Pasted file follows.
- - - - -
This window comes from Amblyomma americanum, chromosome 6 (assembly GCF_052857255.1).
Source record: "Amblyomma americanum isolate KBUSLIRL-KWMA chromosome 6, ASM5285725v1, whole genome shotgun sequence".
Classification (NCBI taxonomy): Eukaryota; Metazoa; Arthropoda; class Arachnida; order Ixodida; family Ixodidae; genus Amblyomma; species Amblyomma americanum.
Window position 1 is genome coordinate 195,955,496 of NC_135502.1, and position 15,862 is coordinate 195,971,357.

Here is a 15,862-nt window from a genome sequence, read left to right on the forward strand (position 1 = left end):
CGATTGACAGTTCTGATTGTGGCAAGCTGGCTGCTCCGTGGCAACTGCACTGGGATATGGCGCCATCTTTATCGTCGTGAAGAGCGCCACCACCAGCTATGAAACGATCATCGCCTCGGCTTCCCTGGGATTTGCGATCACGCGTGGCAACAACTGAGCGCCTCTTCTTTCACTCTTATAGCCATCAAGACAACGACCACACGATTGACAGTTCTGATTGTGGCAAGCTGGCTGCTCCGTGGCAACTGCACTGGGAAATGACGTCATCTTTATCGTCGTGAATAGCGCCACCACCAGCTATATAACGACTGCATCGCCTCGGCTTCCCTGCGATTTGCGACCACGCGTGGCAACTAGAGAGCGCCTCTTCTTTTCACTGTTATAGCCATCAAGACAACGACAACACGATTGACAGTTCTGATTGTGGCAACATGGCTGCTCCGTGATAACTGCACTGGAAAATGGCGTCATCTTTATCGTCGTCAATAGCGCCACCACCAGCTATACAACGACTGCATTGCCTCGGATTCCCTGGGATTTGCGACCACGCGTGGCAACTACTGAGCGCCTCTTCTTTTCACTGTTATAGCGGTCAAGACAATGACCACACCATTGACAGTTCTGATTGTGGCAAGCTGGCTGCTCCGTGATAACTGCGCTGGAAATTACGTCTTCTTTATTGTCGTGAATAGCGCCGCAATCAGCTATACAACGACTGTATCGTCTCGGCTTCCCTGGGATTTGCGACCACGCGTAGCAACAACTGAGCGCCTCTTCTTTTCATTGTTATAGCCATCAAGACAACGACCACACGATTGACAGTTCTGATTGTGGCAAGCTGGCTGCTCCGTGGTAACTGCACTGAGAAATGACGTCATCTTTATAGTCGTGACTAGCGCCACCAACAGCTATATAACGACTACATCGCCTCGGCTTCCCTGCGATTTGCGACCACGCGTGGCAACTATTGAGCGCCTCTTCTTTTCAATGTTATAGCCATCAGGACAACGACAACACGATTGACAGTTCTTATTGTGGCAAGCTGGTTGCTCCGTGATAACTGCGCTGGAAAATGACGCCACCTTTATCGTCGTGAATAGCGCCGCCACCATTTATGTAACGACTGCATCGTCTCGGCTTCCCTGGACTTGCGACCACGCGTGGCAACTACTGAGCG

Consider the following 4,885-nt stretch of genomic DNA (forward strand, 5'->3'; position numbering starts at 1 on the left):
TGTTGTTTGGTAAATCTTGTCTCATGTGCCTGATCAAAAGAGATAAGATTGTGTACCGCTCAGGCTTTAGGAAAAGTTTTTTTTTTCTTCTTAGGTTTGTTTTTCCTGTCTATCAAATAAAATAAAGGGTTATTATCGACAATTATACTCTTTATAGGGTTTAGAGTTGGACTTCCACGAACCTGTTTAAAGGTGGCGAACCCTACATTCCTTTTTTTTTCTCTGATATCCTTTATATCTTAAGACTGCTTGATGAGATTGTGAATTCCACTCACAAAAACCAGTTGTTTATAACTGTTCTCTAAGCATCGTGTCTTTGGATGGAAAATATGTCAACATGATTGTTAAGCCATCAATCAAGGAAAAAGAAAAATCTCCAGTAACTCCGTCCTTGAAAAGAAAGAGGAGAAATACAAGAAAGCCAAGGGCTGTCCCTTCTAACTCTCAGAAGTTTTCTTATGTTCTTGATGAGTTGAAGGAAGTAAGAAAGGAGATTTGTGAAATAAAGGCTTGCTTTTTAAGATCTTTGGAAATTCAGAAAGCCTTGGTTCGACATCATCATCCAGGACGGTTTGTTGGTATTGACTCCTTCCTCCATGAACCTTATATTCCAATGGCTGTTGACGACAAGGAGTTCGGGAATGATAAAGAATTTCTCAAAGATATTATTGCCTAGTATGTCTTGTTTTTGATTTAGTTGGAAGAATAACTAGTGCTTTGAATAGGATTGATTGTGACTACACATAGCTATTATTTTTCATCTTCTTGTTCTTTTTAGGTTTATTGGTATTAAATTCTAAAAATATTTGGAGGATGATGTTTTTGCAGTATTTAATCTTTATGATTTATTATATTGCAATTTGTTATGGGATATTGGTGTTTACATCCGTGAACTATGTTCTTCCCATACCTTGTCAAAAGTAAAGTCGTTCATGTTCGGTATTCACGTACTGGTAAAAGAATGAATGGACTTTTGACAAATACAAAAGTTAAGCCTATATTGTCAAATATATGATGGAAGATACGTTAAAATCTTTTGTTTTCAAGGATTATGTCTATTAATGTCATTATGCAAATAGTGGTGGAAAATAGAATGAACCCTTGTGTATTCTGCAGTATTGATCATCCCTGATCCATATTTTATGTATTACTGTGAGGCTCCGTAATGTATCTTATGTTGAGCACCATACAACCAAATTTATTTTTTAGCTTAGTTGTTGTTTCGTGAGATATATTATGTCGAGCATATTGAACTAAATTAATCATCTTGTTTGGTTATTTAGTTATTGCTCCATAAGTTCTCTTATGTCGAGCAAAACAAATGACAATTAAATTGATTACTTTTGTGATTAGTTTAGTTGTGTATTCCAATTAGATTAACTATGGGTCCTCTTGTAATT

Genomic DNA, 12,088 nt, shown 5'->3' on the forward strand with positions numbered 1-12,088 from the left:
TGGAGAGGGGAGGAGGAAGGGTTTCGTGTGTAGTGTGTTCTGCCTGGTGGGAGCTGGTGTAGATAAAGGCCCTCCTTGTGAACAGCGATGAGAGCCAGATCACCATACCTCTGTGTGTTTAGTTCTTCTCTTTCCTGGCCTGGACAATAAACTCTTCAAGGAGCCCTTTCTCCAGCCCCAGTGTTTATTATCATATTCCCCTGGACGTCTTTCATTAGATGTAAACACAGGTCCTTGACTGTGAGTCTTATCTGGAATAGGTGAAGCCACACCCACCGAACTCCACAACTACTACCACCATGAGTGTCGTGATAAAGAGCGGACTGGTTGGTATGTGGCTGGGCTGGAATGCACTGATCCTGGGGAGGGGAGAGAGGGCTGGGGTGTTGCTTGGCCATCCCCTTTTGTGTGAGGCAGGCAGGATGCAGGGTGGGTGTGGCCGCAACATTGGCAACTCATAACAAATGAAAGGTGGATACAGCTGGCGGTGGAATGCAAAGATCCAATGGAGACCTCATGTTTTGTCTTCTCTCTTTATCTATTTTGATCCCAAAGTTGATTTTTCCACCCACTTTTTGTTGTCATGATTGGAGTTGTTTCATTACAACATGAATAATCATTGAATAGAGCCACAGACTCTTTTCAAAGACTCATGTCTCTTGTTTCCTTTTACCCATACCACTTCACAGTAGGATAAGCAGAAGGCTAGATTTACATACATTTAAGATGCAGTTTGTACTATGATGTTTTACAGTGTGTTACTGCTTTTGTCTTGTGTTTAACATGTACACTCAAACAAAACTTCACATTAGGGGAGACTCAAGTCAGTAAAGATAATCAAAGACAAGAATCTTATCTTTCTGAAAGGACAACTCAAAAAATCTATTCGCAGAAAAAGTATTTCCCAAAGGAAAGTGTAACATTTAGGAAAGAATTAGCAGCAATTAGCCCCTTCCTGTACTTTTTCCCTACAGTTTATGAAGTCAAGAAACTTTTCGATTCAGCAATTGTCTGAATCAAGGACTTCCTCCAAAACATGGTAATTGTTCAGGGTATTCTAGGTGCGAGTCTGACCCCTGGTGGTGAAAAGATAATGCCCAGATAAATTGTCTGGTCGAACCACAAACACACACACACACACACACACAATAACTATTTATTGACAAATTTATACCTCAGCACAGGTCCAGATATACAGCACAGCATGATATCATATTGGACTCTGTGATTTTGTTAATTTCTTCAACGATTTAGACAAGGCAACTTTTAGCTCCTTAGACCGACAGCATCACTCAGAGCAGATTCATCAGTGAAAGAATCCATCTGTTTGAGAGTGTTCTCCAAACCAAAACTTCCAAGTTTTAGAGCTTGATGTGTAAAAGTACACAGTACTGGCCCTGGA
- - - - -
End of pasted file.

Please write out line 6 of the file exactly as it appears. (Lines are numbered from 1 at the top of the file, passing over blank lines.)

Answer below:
CGATTGACAGTTCTGATTGTGGCAAGCTGGCTGCTCCGTGGCAACTGCACTGGGATATGGCGCCATCTTTATCGTCGTGAAGAGCGCCACCACCAGCTATGAAACGATCATCGCCTCGGCTTCCCTGGGATTTGCGATCACGCGTGGCAACAACTGAGCGCCTCTTCTTTCACTCTTATAGCCATCAAGACAACGACCACACGATTGACAGTTCTGATTGTGGCAAGCTGGCTGCTCCGTGGCAACTGCACTGGGAAATGACGTCATCTTTATCGTCGTGAATAGCGCCACCACCAGCTATATAACGACTGCATCGCCTCGGCTTCCCTGCGATTTGCGACCACGCGTGGCAACTAGAGAGCGCCTCTTCTTTTCACTGTTATAGCCATCAAGACAACGACAACACGATTGACAGTTCTGATTGTGGCAACATGGCTGCTCCGTGATAACTGCACTGGAAAATGGCGTCATCTTTATCGTCGTCAATAGCGCCACCACCAGCTATACAACGACTGCATTGCCTCGGATTCCCTGGGATTTGCGACCACGCGTGGCAACTACTGAGCGCCTCTTCTTTTCACTGTTATAGCGGTCAAGACAATGACCACACCATTGACAGTTCTGATTGTGGCAAGCTGGCTGCTCCGTGATAACTGCGCTGGAAATTACGTCTTCTTTATTGTCGTGAATAGCGCCGCAATCAGCTATACAACGACTGTATCGTCTCGGCTTCCCTGGGATTTGCGACCACGCGTAGCAACAACTGAGCGCCTCTTCTTTTCATTGTTATAGCCATCAAGACAACGACCACACGATTGACAGTTCTGATTGTGGCAAGCTGGCTGCTCCGTGGTAACTGCACTGAGAAATGACGTCATCTTTATAGTCGTGACTAGCGCCACCAACAGCTATATAACGACTACATCGCCTCGGCTTCCCTGCGATTTGCGACCACGCGTGGCAACTATTGAGCGCCTCTTCTTTTCAATGTTATAGCCATCAGGACAACGACAACACGATTGACAGTTCTTATTGTGGCAAGCTGGTTGCTCCGTGATAACTGCGCTGGAAAATGACGCCACCTTTATCGTCGTGAATAGCGCCGCCACCATTTATGTAACGACTGCATCGTCTCGGCTTCCCTGGACTTGCGACCACGCGTGGCAACTACTGAGCG